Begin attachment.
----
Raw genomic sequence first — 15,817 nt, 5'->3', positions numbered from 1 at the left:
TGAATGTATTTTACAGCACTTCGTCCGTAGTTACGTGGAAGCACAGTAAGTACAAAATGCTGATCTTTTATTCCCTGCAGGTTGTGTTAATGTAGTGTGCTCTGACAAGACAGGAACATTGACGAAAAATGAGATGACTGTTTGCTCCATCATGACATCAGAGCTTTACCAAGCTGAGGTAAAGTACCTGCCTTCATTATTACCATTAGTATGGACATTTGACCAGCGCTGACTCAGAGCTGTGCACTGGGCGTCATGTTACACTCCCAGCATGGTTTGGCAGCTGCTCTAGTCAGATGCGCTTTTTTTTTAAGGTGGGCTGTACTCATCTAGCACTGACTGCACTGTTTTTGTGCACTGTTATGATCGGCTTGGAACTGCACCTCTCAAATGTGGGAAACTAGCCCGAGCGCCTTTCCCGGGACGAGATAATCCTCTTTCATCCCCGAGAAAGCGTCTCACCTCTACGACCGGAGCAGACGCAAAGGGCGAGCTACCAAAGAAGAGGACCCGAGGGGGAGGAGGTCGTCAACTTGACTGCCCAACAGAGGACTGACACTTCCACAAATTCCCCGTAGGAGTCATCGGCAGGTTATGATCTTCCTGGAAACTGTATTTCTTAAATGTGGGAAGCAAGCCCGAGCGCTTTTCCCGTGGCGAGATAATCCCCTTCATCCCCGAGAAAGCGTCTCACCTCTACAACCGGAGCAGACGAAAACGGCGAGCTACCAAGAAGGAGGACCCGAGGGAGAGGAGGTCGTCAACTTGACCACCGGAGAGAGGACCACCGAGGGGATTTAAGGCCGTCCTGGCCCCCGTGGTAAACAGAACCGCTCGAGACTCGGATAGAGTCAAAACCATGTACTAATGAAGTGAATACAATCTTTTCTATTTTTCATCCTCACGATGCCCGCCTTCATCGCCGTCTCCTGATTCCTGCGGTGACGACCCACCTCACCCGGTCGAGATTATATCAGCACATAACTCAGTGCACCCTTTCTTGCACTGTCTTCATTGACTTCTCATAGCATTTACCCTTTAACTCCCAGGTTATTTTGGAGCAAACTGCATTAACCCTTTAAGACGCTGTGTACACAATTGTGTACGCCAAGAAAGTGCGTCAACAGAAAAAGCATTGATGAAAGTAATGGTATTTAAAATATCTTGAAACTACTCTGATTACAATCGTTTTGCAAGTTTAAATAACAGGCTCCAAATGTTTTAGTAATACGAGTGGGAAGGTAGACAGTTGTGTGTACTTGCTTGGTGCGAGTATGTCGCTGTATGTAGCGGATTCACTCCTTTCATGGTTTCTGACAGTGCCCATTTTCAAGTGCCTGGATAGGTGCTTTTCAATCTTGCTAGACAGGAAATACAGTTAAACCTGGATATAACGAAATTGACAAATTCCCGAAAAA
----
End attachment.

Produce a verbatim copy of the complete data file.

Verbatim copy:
Raw genomic sequence first — 15,817 nt, 5'->3', positions numbered from 1 at the left:
TGAATGTATTTTACAGCACTTCGTCCGTAGTTACGTGGAAGCACAGTAAGTACAAAATGCTGATCTTTTATTCCCTGCAGGTTGTGTTAATGTAGTGTGCTCTGACAAGACAGGAACATTGACGAAAAATGAGATGACTGTTTGCTCCATCATGACATCAGAGCTTTACCAAGCTGAGGTAAAGTACCTGCCTTCATTATTACCATTAGTATGGACATTTGACCAGCGCTGACTCAGAGCTGTGCACTGGGCGTCATGTTACACTCCCAGCATGGTTTGGCAGCTGCTCTAGTCAGATGCGCTTTTTTTTTAAGGTGGGCTGTACTCATCTAGCACTGACTGCACTGTTTTTGTGCACTGTTATGATCGGCTTGGAACTGCACCTCTCAAATGTGGGAAACTAGCCCGAGCGCCTTTCCCGGGACGAGATAATCCTCTTTCATCCCCGAGAAAGCGTCTCACCTCTACGACCGGAGCAGACGCAAAGGGCGAGCTACCAAAGAAGAGGACCCGAGGGGGAGGAGGTCGTCAACTTGACTGCCCAACAGAGGACTGACACTTCCACAAATTCCCCGTAGGAGTCATCGGCAGGTTATGATCTTCCTGGAAACTGTATTTCTTAAATGTGGGAAGCAAGCCCGAGCGCTTTTCCCGTGGCGAGATAATCCCCTTCATCCCCGAGAAAGCGTCTCACCTCTACAACCGGAGCAGACGAAAACGGCGAGCTACCAAGAAGGAGGACCCGAGGGAGAGGAGGTCGTCAACTTGACCACCGGAGAGAGGACCACCGAGGGGATTTAAGGCCGTCCTGGCCCCCGTGGTAAACAGAACCGCTCGAGACTCGGATAGAGTCAAAACCATGTACTAATGAAGTGAATACAATCTTTTCTATTTTTCATCCTCACGATGCCCGCCTTCATCGCCGTCTCCTGATTCCTGCGGTGACGACCCACCTCACCCGGTCGAGATTATATCAGCACATAACTCAGTGCACCCTTTCTTGCACTGTCTTCATTGACTTCTCATAGCATTTACCCTTTAACTCCCAGGTTATTTTGGAGCAAACTGCATTAACCCTTTAAGACGCTGTGTACACAATTGTGTACGCCAAGAAAGTGCGTCAACAGAAAAAGCATTGATGAAAGTAATGGTATTTAAAATATCTTGAAACTACTCTGATTACAATCGTTTTGCAAGTTTAAATAACAGGCTCCAAATGTTTTAGTAATACGAGTGGGAAGGTAGACAGTTGTGTGTACTTGCTTGGTGCGAGTATGTCGCTGTATGTAGCGGATTCACTCCTTTCATGGTTTCTGACAGTGCCCATTTTCAAGTGCCTGGATAGGTGCTTTTCAATCTTGCTAGACAGGAAATACAGTTAAACCTGGATATAACGAAATTGACAAATTCCCGAAAAA